DC Agrees With TRALA Request to Drop Diesel Ban
TRALA and several of its allies have successfully fought to have language removed from District of Columbia (DC) legislation that would have banned new diesel-powered motor vehicles from operating in the District. The "Sustainable DC Omnibus Act of 2013" contained language that would not have allowed diesel-powered vehicles to be registered in DC unless the vehicle had previously been registered in DC, effective January 1, 2018. In theory, this prohibition, in combination with proposed tax credits for businesses that convert to alternative-fueled vehicles would improve air quality in DC. However, TRALA and its allies felt that this kind of legislation was unnecessary and counterproductive, because it would have banned new diesel-powered trucks that comply with strict federal emissions standards and run on ultra-low sulfur diesel.
Following the release of the proposed legislation, TRALA, American Trucking Associations (ATA), American Moving and Storage Association (AMSA), Maryland Motor Truck Association (MMTA), and Virginia Trucking Association (VTA) wrote to DC Council Chairman Phil Mendelson to express serious concerns about banning new diesel-powered vehicles from operating in DC. Perhaps the biggest concern about the diesel vehicle ban stemmed from the way the International Registration Plan (IRP) for commercial trucks operating in interstate commerce functions. Even if a commercial motor vehicle is base-plated in a jurisdiction other than DC, but still has DC as an authorized jurisdiction on its cab card, the new diesel-powered vehicle still will not be allowed to travel in DC because a vehicle registered under the IRP is actually registered in and by each IRP member in which it is authorized to travel. So new diesel-powered vehicles from anywhere in the U.S. that had never before had DC on its cab card would have been banned from DC. Thus, interstate commerce would have been severely impacted by the legislation that was originally proposed.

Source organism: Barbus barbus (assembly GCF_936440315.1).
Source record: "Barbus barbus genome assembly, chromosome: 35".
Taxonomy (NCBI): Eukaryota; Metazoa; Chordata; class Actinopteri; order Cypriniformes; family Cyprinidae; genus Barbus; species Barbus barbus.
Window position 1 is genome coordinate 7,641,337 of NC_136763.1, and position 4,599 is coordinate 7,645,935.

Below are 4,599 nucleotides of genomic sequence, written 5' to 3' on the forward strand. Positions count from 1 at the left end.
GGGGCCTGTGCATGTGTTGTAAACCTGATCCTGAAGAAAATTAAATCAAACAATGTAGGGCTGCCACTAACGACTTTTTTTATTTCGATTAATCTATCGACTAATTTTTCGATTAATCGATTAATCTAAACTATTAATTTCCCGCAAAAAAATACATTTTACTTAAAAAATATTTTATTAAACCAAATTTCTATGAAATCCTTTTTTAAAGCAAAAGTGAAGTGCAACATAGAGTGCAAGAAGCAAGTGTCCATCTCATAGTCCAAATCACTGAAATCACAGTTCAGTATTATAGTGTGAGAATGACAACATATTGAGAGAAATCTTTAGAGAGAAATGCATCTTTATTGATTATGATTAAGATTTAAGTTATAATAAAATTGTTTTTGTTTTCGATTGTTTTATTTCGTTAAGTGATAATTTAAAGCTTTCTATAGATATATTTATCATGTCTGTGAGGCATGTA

Following receipt of the coalition's letter, several stakeholders met with senior staff from the DC Council's Finance and Revenue Committee, which was assigned jurisdiction over that section of the legislation. The coalition and the Finance and Revenue Committee agreed that the best course of action was to remove prohibitive language regarding the operation of diesel-powered vehicles, but to leave tax incentives for those who choose to voluntarily use alternative-fueled vehicles. This legislative language was later added to the DC Council's budget for Fiscal Year 2015, and the agreement to drop the prohibitive language barring diesel vehicles but preserve the tax incentives for alternative-fueled vehicles was eventually added.
The budget bill is not final and is still "under consideration" by the DC Council, however, the DC City Council's agreement to remove the diesel ban is a very positive development.
For questions, contact TRALA's Joe Sculley at email@example.com or by calling (703) 299-9120.